As you can see, in Example 1 you are charging a crappy $0.02 a word and earning $100 a day. In Example 2, you have only put your price up to $0.04 and yet you are now earning $200 a day. In Example 3, just by adding another $0.02 a word, you are now earning $300 a day.

Freelance Writing Riches

And remember that you don’t have to keep doing so many hours. Maybe you’re happy with $200 a day. So in the third example, you might decide to only work six hours and earn $180 a day. Get to $0.10 a word and now you only need to work four hours and you’ll be earning $200 a day. Very nice.

Another way to do all of the above is to decide how much you want to earn a year and divide that by 12 months. Now divide that by how many hours you want to work. So, if you want to earn $25,000 and you want to work 100 hours a month, you need to charge $21 an hour. Remember, that’s 100 hours of writing. Everything else you need to do to support those 100 hours is not billable.

What’s Your Financial Situation?

How much do you need to earn? Add up your monthly outgoings including mortgage, utility bills, food, car payments and running cost, alcohol and cigarettes (oops that’s maybe just me). Now divide that by hours you want to work and that’s what you need to charge.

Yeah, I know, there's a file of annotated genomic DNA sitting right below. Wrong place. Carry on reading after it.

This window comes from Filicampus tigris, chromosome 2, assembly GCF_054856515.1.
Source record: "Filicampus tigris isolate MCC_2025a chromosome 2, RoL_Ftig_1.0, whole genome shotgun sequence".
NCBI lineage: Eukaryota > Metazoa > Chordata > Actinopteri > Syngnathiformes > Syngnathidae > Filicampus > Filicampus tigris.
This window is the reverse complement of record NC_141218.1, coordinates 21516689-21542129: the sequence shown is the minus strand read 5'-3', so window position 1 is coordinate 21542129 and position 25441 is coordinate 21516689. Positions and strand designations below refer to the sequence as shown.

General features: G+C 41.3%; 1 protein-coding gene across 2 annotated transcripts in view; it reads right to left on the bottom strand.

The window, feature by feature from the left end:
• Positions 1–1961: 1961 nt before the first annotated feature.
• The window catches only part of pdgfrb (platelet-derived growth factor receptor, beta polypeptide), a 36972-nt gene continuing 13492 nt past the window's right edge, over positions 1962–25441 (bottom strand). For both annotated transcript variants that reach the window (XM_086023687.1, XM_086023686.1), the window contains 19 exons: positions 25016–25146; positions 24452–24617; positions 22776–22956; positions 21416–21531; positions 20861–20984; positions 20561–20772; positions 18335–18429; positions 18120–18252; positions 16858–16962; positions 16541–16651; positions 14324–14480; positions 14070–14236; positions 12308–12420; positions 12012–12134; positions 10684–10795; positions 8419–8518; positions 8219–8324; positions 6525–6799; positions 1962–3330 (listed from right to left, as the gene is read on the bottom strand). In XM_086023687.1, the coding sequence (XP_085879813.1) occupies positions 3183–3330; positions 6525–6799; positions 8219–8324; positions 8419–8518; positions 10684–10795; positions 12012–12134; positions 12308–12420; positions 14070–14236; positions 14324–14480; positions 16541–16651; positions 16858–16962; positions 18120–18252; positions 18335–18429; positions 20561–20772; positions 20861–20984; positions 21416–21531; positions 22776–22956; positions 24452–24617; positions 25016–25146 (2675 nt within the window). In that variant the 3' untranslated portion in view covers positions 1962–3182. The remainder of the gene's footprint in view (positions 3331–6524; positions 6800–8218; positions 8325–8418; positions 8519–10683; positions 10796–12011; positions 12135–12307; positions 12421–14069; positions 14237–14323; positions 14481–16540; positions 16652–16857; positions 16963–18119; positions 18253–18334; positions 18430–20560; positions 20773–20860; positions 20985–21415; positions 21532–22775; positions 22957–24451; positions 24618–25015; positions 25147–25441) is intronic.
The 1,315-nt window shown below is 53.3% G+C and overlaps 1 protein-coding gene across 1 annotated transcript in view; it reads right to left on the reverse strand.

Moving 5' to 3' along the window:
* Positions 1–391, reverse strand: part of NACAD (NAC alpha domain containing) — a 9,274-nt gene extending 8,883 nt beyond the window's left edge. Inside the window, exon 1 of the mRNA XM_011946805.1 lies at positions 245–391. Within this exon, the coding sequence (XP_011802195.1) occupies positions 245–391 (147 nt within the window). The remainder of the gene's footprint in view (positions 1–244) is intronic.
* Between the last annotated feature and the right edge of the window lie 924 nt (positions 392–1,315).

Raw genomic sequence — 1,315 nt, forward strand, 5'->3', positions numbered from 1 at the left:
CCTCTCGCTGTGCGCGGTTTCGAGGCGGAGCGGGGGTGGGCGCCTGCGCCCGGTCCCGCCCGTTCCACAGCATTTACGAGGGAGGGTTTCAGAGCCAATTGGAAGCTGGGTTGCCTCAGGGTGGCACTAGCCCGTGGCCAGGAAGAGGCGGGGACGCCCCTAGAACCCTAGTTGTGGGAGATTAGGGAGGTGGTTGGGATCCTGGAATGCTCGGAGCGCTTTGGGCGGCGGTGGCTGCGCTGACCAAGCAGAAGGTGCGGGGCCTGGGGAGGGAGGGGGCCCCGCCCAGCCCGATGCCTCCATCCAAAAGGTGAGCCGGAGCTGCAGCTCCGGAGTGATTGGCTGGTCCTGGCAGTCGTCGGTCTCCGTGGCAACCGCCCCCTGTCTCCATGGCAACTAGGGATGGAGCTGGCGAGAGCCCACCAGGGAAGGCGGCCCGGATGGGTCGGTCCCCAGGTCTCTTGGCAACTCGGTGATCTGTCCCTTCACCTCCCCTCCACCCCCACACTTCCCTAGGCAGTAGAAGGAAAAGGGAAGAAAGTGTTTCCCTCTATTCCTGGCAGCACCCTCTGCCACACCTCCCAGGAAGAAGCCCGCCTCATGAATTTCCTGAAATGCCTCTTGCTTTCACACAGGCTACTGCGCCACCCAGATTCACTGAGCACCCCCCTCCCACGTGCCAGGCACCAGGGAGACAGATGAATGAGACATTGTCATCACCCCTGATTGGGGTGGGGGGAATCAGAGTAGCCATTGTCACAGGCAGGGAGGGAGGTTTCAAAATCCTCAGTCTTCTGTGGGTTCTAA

Image by Steve Buissinne from Pixabay

If you included the extras that make life living, then that’s your hourly rate. If you didn’t, don’t forget to add that into the mix. You don’t want to only be earning enough to pay the bills; you’ll end up going crazy.

Wrapping Everything Up

So as you can see, it’s not exactly black and white. Plus, you really don’t even want to be working per word. Hourly or by the project is much better for you, but it will depend on what your client wants, of course.

Think about everything you want factoring everything we’ve discussed above, and then base your rate on that. Don’t be afraid to charge more. After all, the client can always negotiate you down and you can either accept it or not.

Freelance Writing Riches

The rate question is a complex one to answer but the Freelance Profit Academy can help you come up with exact rate figures. Check out my review here for further info.